Can the governor of California, acting on his own, eliminate all state funding for domestic violence centers and community health clinics? The answer is maybe, if the Legislature hands him on a silver platter the opportunity to do so.
The most recent chapter in California's yearlong budget saga was written by Gov. Schwarzenegger at the end of July when he signed the package of bills approved by lawmakers to close a $24 billion shortfall.
As he did so, Schwarzenegger added nearly $500 million in health and human services cuts to the Legislature's hit list. The governor axed money for AIDS prevention programs, domestic violence shelters, community clinics and other services. All were cutbacks he had proposed earlier in the year, but had been rejected by lawmakers and ultimately excluded from the budget deal negotiated between the governor and legislative leaders.
So how was Schwarzenegger able to double-cross lawmakers and make the cuts on his own? He did so by invoking a California governor's powerful ability to make line-item vetoes in annual budget appropriations approved by legislators. Schwarzenegger believes that power also applies in this case, in which the Legislature revised a previously enacted budget by approving spending cuts.
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Others disagree, notably Senate President Pro Tem Darrell Steinberg, D-Sacramento, who is personally suing Schwarzenegger, challenging the legality of these cuts.
Schwarzenegger's attorney says the legal authority for his actions "is unquestioned" and that any legal effort "to improperly limit the governor's veto authority will be struck down by the courts." The Legislature's nonpartisan legal office has offered an opposite opinion.
On the strength of the citations listed by the administration's attorneys, it would appear that Schwarzenegger may have the stronger legal case, although it is unwise for anyone to try to guess how the courts will rule.
The essence of the legislators' argument is that while the governor has the clear authority to reduce or eliminate line-item appropriations from the annual budget bill, he does not have authority to unilaterally make further cuts after the Legislature acts, as it did in July, to reduce previously approved expenditures.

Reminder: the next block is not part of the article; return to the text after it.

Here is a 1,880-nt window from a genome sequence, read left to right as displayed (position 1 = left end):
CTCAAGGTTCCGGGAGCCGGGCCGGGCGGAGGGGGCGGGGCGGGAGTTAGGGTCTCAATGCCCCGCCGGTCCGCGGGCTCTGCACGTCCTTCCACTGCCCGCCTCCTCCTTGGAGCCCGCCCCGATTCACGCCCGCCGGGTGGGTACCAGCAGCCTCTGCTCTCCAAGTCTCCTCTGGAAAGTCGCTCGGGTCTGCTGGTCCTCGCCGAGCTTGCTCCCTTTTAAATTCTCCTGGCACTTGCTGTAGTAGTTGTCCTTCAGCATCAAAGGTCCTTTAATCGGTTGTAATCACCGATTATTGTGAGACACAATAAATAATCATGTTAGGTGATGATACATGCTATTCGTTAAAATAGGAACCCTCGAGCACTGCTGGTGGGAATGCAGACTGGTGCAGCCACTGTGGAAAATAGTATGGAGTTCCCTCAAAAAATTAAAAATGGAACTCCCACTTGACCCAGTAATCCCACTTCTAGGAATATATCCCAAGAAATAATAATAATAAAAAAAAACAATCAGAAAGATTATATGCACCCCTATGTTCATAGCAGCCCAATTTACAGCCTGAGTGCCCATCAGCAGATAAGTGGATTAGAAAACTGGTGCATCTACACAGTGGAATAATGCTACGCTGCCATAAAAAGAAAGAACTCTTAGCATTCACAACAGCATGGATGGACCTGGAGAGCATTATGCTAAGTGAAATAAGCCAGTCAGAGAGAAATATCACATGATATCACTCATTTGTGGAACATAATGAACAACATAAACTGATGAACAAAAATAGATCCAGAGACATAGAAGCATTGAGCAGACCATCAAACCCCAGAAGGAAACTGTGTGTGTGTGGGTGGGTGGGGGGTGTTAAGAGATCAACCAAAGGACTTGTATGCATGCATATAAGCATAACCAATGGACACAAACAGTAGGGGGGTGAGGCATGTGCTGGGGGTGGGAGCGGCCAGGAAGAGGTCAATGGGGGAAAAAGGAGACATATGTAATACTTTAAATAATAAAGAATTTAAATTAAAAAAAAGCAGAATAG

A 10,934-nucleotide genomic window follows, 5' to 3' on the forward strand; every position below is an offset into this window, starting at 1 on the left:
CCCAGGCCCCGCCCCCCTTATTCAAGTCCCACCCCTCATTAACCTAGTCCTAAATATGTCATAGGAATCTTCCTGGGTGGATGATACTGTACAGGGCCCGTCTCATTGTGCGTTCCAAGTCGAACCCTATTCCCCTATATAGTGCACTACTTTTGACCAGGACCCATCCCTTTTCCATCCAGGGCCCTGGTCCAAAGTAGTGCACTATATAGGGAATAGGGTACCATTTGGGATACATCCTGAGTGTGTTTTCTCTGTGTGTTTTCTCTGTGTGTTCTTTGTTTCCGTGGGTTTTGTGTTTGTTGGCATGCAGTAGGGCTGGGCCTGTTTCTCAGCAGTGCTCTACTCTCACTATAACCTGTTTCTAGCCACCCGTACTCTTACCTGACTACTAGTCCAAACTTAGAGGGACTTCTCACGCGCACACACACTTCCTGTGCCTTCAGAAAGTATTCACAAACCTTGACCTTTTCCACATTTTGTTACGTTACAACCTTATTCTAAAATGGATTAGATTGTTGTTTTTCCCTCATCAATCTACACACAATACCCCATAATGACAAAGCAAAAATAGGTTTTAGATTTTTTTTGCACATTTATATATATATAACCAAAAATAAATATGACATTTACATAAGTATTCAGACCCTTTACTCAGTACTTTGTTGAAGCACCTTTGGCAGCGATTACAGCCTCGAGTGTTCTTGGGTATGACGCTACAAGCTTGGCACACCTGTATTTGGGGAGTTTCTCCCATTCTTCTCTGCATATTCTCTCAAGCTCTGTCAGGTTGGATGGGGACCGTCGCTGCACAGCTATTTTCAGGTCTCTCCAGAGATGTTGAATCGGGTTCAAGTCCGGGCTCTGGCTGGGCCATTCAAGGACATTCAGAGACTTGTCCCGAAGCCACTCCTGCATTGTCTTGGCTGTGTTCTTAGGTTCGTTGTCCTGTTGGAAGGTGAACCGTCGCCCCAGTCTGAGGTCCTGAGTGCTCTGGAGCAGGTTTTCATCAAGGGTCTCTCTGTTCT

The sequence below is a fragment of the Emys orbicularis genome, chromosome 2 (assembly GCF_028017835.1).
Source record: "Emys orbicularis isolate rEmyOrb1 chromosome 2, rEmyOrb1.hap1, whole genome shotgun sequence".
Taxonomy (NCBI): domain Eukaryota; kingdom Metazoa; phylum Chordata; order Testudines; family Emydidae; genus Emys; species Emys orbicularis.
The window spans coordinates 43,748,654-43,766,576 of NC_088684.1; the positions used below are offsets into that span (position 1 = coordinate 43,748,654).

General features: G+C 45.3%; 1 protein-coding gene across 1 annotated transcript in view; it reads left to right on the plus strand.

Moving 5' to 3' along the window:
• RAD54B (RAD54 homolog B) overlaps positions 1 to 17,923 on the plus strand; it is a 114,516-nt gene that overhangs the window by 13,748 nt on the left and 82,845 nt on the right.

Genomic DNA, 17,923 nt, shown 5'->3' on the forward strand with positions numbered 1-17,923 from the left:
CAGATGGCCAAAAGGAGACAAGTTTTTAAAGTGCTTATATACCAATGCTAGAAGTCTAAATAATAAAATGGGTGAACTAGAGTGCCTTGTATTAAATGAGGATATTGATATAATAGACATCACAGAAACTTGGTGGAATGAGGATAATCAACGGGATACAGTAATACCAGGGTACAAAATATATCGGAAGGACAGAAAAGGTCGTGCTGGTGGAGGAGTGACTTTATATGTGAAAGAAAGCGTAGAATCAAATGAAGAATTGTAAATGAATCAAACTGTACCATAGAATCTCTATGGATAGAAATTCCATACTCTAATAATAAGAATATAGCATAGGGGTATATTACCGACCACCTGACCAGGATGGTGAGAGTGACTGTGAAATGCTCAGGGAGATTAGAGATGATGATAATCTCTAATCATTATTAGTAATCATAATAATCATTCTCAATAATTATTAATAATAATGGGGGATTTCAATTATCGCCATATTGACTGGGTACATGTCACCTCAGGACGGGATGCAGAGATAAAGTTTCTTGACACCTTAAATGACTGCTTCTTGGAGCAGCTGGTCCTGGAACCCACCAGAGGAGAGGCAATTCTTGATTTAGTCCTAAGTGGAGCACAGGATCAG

Schwarzenegger believes he has found a loophole that gives him a power that voters overwhelmingly refused to give him in 2005. He put Proposition 76 on the ballot, which would have given a governor the ability to make midyear spending cuts at his discretion; 62 percent of voters gave a thumbs-down to that idea.
If the governor's unilateral cuts are allowed to stand, it will create an unwelcome precedent that will make it more difficult for future governors and lawmakers to make midyear spending adjustments.
This year, with California at risk of financial meltdown, there was no choice except to revise the budget in midyear.
But, in future years, when revenues dip slightly and minor adjustments would be prudent, lawmakers would be understandably reluctant to pass midyear reductions if, in doing so, they also were giving a governor carte-blanche authority to whack away at whatever state services he or she chooses.
And, in the short term, there is now question as to the value of Schwarzenegger's word. He negotiated a deal, then broke it.
The administration argues that it was the Assembly that didn't follow through on the deal, which forced Schwarzenegger to find additional, nonnegotiated cuts. But Schwarzenegger acquiesced when the Assembly balked at making $1 billion in cuts to local transportation funds negotiated by the governor and leaders of both parties.
From the perspective of Steinberg and the Senate, Schwarzenegger allowed the Assembly to break faith with an agreement, then compounded that by throwing in a double cross of his own.
The best course now would be for Schwarzenegger to rescind the cuts, Steinberg to drop the lawsuit and all parties to commit to finding an equivalent amount of new, agreed-upon budget solutions.
The last thing California needs in this time of crisis is for its leaders to allow a political environment in Sacramento already fouled by partisan disagreement to become incurably poisoned by bipartisan distrust.
Herdt is chief of The Ventura County Star's state bureau. His political blog '95 percent accurate*' is at www.TimmHerdt.com.